A substantial amount of new infrastructure is required to cope with growing populations and the effects of climate change ‒ and efficient use of underground space appears the most viable and sustainable solution. The ‘FOCUS’ project is innovating in the underground construction sector to provide more cost-effective and sustainable critical infrastructure.
Digital Underground Construction: Efficient Delivery of Sustainable Infrastructure
Growing populations and the effects of climate change have placed unprecedented pressures on utility (e.g. water and wastewater) and transport systems worldwide. A substantial amount of new infrastructure is required in the UK alone ‒ and efficient use of underground space appears the most viable, if not the only, sustainable solution. Whilst construction is beginning to enjoy exciting innovations, these relate primarily to above-ground activities. Similar advances underground have been obstructed by key residual uncertainties relating to structural interaction with soil. This is particularly the case for (micro-) tunnelling, shafts and deep excavations where ‘soil-structure interaction (SSI)’ plays a crucial role in the construction process.
Supported by the Royal Academy of Engineering and the Engineering and Physical Sciences Research Council, the ‘FOCUS’ project is delivering step-change innovations for the underground construction sector to provide more cost-effective and sustainable critical infrastructure. The project centres on the use of live construction data to inform and optimise site operations, and the analysis of monitored data to deliver the underpinning engineering science for more cost-effective and sustainable design. This involves novel sensing technologies, machine learning, advanced numerical analysis (“underground digital twins”) and reduced-scale laboratory modelling.
Dr Brian Sheil, Royal Academy of Engineering Research Fellow and project PI says, “The construction sector is a cornerstone of the UK economy – it has a vital role to play in our post-covid economic recovery. However, inefficiencies are present in almost all areas of the construction ecosystem. These inefficiencies increase the cost to the taxpayer but also lead to significant environmental impacts due to material wastage and increased pollution.”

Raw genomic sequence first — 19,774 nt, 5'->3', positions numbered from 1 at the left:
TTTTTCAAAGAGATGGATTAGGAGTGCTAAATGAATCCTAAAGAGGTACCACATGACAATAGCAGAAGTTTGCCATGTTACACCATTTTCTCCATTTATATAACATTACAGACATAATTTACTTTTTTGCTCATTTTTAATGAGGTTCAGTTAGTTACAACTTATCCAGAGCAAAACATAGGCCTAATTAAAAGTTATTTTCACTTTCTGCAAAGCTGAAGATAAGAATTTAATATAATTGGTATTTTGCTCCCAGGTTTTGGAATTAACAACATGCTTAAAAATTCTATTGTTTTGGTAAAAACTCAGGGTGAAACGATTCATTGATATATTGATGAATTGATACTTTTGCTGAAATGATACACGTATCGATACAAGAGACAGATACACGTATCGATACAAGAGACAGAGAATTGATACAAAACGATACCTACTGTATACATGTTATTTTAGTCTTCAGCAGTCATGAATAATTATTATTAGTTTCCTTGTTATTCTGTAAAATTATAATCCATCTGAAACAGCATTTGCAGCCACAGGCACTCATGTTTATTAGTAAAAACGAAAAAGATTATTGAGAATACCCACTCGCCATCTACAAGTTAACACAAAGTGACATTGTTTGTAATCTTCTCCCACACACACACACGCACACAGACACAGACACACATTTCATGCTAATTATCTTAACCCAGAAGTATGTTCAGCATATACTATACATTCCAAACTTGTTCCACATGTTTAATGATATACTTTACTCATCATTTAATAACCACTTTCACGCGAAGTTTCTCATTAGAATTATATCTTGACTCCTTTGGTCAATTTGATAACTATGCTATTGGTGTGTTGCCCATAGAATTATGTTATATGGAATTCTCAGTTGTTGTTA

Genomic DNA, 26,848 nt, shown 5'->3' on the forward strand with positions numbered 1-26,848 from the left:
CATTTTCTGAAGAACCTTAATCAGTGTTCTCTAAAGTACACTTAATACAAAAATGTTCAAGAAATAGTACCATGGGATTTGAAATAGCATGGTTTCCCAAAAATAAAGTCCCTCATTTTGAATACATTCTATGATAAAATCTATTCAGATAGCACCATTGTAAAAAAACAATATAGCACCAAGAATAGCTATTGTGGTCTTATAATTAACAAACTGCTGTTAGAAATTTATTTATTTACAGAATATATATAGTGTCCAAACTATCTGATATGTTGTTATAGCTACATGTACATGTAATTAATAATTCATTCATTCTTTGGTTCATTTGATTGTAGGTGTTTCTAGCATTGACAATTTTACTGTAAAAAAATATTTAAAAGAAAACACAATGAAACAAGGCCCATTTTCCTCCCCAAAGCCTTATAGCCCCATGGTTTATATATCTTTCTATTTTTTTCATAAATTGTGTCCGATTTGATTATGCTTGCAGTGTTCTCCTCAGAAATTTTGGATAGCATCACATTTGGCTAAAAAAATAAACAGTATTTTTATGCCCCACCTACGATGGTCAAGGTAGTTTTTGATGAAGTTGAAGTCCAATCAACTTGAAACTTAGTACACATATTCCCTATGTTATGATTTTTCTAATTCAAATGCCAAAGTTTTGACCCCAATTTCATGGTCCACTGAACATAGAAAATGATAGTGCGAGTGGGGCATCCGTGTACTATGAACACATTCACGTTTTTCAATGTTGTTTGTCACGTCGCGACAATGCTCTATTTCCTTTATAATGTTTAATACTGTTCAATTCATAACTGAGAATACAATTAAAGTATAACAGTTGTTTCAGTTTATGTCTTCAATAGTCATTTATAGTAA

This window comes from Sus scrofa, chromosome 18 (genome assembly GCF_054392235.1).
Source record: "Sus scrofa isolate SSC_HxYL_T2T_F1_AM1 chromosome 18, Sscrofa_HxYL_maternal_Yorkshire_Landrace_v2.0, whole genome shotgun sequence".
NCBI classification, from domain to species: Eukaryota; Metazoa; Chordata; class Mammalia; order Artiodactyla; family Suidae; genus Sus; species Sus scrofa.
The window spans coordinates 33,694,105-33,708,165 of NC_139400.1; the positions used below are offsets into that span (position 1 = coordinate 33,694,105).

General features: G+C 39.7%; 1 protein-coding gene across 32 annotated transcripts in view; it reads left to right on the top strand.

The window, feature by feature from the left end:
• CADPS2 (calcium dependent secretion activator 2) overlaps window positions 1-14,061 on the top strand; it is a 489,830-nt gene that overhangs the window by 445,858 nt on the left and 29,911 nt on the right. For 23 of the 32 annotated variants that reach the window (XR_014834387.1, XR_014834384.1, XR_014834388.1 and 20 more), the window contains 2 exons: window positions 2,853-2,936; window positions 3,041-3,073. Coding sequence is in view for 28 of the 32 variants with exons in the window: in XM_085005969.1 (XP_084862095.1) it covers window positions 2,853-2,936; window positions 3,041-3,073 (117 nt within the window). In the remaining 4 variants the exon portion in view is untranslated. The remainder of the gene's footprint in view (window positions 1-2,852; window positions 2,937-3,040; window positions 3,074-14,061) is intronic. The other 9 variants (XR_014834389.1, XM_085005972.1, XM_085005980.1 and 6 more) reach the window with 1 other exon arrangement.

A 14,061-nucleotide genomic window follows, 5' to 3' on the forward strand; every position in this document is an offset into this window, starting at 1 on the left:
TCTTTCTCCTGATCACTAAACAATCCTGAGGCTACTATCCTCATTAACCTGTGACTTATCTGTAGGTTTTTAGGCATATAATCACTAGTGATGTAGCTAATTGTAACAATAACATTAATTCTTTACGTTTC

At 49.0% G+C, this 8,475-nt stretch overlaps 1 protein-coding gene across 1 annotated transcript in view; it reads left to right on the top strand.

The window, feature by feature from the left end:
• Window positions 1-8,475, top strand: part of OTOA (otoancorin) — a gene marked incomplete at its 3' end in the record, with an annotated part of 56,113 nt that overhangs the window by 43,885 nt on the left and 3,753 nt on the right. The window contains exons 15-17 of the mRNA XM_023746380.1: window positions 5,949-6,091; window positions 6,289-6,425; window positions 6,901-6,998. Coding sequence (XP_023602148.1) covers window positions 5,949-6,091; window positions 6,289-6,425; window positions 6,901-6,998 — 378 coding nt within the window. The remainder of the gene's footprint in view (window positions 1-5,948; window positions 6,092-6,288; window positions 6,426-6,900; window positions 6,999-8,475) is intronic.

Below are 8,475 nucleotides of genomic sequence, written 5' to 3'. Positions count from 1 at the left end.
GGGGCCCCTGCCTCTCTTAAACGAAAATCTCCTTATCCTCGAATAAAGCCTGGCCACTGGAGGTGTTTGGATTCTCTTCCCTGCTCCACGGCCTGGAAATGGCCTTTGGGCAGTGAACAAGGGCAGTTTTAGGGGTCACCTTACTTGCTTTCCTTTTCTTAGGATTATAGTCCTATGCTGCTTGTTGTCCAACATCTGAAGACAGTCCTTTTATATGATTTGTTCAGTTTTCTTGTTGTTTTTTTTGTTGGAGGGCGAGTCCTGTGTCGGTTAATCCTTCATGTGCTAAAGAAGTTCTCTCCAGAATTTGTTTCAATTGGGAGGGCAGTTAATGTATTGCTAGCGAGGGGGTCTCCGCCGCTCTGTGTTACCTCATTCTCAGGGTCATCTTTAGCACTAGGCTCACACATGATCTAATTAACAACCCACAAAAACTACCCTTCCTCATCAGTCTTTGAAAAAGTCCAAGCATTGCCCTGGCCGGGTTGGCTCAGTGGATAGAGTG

Recent output from Dr Sheil’s research team in the Department of Engineering Science has included the development of novel instrumentation and monitoring systems to optimise the delivery of deep excavations. Recent projects include the basement excavation Oxford Gradel Quads at New College Oxford, with industry partners Sir Robert McAlpine, and an incinerator bunker excavation for the PROTOS energy-from-waste facility in Chester, alongside Ward and Burke Construction Ltd.
The Oxford team, which includes postdoctoral researcher Dr Zhandos Orazalin (Postdoctoral researcher) and MSc student Peter Hensman (MSc student) developed new sensors to measure soil pressures acting on the supporting walls of the excavation which are a critical aspect of design and safety. The sensors work by combining state-of-the-art fibre optic sensing with machine learning to convert discrete surfaces of these structures into smart ‘touch pads’.
Dr Sheil explains, “At Oxford, we are tackling construction pain points through a combination of new sensing systems, artificial intelligence and digital twins to help designers and site engineers optimise underground construction operations. We have recently collaborated with Ward and Burke Construction Ltd and Sir Robert McAlpine on two separate deep excavation projects to deploy real-time monitoring systems with consolidated web-based feedback of all live construction data to inform construction.”
Most sites are equipped with traditional geotechnical instrumentation, but the collected data is usually delivered in a piecemeal fashion and is not readily available in a practical way. It is difficult to interpret the overall performance of the system and compare the measurements with the initial design assumptions. Innovative techniques used in these projects to address these challenges include a combination of diverse geotechnical instrumentation, ‘on-the-fly’ 3D finite element analysis and a comprehensive online system for data access through mobile devices.
New technology enables automated data collection, online visualisation, and the maintenance of large digital databases. For these projects, the Oxford team deployed a real-time data monitoring and web-based visualisation system that included the capabilities to consolidate all types of instrumentation data into a common environment and serve as a central storage of essential project records. It allowed the processing and presenting of monitoring data in a user-friendly graphical format to compare and contrast the various instrumentation data and given baselines such as sensor location, alert values, initial design, and trigger levels. Innovative technologies allow the comprehensive understanding of construction performance which is the source of potential savings in cost and time for the existing and future projects.
Dr Sheil says, “Inefficiencies in construction can partly be attributed to a lack of innovation as the sector has been traditionally more conservative compared to other industries due to the high cost of mistakes. However, we are now starting to enjoy a technological revolution in the construction industry and we are seeing early adopters of new science and technology experience substantial benefits from design through to implementation.”
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